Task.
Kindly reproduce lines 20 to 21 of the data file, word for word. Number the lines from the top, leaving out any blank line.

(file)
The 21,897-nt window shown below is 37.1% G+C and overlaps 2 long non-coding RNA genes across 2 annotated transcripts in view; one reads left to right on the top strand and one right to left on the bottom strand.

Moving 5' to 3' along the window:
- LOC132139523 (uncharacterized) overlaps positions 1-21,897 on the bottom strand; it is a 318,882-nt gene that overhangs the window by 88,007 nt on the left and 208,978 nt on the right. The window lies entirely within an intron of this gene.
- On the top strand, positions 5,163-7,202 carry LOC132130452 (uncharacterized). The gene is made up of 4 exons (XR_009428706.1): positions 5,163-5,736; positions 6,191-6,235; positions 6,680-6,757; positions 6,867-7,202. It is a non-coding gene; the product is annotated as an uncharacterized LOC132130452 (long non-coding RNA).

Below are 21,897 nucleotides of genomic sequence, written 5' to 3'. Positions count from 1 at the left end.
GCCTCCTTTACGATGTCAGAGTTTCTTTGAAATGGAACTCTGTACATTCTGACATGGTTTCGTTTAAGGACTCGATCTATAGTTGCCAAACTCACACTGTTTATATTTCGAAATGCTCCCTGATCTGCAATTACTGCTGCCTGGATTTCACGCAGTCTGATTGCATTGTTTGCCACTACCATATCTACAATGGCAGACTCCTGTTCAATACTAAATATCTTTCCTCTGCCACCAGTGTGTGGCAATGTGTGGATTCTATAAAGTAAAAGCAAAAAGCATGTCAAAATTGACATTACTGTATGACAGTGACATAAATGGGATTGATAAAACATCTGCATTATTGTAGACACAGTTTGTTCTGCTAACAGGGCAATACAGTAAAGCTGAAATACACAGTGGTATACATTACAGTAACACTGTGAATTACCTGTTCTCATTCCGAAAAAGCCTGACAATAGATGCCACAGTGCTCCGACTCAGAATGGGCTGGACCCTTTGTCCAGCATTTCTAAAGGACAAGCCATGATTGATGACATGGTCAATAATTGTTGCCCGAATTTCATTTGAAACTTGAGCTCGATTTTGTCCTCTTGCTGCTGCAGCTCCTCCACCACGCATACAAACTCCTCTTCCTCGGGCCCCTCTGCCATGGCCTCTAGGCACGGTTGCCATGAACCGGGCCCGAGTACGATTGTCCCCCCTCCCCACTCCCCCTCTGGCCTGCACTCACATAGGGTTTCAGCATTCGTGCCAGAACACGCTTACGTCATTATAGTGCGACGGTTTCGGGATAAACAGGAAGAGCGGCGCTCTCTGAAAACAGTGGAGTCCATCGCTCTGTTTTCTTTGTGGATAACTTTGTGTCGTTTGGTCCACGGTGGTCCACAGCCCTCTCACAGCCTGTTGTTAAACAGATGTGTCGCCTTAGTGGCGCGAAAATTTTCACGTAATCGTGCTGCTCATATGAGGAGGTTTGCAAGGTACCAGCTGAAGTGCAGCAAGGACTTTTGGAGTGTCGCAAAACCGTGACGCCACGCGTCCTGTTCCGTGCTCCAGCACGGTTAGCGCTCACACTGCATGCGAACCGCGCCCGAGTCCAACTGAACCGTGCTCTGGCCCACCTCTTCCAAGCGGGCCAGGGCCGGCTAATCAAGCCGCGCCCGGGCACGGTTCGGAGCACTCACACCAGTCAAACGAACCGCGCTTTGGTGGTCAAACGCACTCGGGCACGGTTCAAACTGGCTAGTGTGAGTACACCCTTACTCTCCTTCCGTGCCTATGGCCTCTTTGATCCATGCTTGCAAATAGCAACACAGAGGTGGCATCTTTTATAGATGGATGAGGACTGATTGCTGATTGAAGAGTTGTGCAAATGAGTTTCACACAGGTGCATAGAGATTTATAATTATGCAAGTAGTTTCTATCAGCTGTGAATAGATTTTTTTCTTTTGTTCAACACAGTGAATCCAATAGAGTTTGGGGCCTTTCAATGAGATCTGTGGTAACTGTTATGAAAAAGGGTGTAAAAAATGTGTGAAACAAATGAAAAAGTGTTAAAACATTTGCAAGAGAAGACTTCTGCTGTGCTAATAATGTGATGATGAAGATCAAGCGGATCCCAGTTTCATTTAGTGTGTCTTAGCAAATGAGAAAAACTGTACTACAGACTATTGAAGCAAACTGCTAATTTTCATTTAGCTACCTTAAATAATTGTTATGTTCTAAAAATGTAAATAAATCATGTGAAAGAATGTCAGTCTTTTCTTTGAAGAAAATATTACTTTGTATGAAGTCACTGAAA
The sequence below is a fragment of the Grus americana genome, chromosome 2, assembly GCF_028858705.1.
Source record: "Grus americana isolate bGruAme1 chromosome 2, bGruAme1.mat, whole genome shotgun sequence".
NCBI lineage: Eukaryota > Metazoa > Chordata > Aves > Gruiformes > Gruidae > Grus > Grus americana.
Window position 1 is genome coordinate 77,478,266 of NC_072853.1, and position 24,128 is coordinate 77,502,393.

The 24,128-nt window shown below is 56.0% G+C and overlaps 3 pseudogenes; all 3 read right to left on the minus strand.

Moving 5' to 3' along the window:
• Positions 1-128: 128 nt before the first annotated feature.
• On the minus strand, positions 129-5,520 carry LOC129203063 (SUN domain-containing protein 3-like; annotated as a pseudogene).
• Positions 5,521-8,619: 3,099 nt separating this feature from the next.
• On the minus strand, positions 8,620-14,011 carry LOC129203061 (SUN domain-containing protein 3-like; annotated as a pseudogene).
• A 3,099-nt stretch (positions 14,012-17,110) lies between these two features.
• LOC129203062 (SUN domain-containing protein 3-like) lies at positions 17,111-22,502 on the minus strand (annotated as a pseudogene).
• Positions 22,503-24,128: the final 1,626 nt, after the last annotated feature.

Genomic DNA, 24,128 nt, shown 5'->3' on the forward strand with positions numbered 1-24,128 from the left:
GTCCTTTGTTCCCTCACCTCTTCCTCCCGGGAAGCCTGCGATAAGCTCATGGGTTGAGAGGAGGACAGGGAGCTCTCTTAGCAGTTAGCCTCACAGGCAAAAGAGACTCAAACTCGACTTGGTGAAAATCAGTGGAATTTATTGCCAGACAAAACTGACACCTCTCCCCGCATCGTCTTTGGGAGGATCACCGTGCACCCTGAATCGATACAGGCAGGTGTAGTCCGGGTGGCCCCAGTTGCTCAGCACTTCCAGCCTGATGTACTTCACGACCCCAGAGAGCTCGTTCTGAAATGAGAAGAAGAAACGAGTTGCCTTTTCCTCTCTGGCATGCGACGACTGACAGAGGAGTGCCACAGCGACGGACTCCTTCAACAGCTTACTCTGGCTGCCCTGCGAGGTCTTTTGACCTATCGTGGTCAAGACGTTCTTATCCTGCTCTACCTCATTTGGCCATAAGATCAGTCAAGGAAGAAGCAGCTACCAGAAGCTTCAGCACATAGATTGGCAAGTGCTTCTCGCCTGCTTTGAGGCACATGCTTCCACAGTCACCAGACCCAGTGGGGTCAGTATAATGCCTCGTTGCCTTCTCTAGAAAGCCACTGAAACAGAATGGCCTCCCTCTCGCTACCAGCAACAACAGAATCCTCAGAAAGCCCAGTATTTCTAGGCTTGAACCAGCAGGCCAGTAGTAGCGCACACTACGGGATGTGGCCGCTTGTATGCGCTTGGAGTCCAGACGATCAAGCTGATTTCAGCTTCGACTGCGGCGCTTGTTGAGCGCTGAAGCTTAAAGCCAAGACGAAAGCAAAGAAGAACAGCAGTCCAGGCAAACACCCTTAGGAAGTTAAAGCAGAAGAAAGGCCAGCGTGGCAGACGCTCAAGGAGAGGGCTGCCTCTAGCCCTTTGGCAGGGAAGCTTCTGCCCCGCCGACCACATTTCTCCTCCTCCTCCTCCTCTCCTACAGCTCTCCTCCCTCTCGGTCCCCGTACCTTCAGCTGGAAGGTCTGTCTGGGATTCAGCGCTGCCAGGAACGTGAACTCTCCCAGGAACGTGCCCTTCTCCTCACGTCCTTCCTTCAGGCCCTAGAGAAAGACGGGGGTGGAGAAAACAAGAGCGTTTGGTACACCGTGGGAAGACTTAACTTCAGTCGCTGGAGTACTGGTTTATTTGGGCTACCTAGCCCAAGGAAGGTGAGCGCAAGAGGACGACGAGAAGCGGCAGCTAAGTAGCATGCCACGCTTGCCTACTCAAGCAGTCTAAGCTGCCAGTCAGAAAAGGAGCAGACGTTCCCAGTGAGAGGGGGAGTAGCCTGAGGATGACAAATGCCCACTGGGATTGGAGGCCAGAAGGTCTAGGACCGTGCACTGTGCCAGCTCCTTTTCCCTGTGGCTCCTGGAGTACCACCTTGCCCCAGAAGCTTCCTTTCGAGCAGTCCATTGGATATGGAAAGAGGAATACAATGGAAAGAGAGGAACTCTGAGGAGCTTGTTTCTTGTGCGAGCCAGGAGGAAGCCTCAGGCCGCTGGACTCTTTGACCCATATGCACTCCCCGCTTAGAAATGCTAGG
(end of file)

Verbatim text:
Genomic DNA, 24,128 nt, shown 5'->3' on the forward strand with positions numbered 1-24,128 from the left:
GTCCTTTGTTCCCTCACCTCTTCCTCCCGGGAAGCCTGCGATAAGCTCATGGGTTGAGAGGAGGACAGGGAGCTCTCTTAGCAGTTAGCCTCACAGGCAAAAGAGACTCAAACTCGACTTGGTGAAAATCAGTGGAATTTATTGCCAGACAAAACTGACACCTCTCCCCGCATCGTCTTTGGGAGGATCACCGTGCACCCTGAATCGATACAGGCAGGTGTAGTCCGGGTGGCCCCAGTTGCTCAGCACTTCCAGCCTGATGTACTTCACGACCCCAGAGAGCTCGTTCTGAAATGAGAAGAAGAAACGAGTTGCCTTTTCCTCTCTGGCATGCGACGACTGACAGAGGAGTGCCACAGCGACGGACTCCTTCAACAGCTTACTCTGGCTGCCCTGCGAGGTCTTTTGACCTATCGTGGTCAAGACGTTCTTATCCTGCTCTACCTCATTTGGCCATAAGATCAGTCAAGGAAGAAGCAGCTACCAGAAGCTTCAGCACATAGATTGGCAAGTGCTTCTCGCCTGCTTTGAGGCACATGCTTCCACAGTCACCAGACCCAGTGGGGTCAGTATAATGCCTCGTTGCCTTCTCTAGAAAGCCACTGAAACAGAATGGCCTCCCTCTCGCTACCAGCAACAACAGAATCCTCAGAAAGCCCAGTATTTCTAGGCTTGAACCAGCAGGCCAGTAGTAGCGCACACTACGGGATGTGGCCGCTTGTATGCGCTTGGAGTCCAGACGATCAAGCTGATTTCAGCTTCGACTGCGGCGCTTGTTGAGCGCTGAAGCTTAAAGCCAAGACGAAAGCAAAGAAGAACAGCAGTCCAGGCAAACACCCTTAGGAAGTTAAAGCAGAAGAAAGGCCAGCGTGGCAGACGCTCAAGGAGAGGGCTGCCTCTAGCCCTTTGGCAGGGAAGCTTCTGCCCCGCCGACCACATTTCTCCTCCTCCTCCTCCTCTCCTACAGCTCTCCTCCCTCTCGGTCCCCGTACCTTCAGCTGGAAGGTCTGTCTGGGATTCAGCGCTGCCAGGAACGTGAACTCTCCCAGGAACGTGCCCTTCTCCTCACGTCCTTCCTTCAGGCCCTAGAGAAAGACGGGGGTGGAGAAAACAAGAGCGTTTGGTACACCGTGGGAAGACTTAACTTCAGTCGCTGGAGTACTGGTTTATTTGGGCTACCTAGCCCAAGGAAGGTGAGCGCAAGAGGACGACGAGAAGCGGCAGCTAAGTAGCATGCCACGCTTGCCTACTCAAGCAGTCTAAGCTGCCAGTCAGAAAAGGAGCAGACGTTCCCAGTGAGAGGGGGAGTAGCCTGAGGATGACAAATGCCCACTGGGATTGGAGGCCAGAAGGTCTAGGACCGTGCACTGTGCCAGCTCCTTTTCCCTGTGGCTCCTGGAGTACCACCTTGCCCCAGAAGCTTCCTTTCGAGCAGTCCATTGGATATGGAAAGAGGAATACAATGGAAAGAGAGGAACTCTGAGGAGCTTGTTTCTTGTGCGAGCCAGGAGGAAGCCTCAGGCCGCTGGACTCTTTGACCCATATGCACTCCCCGCTTAGAAATGCTAGG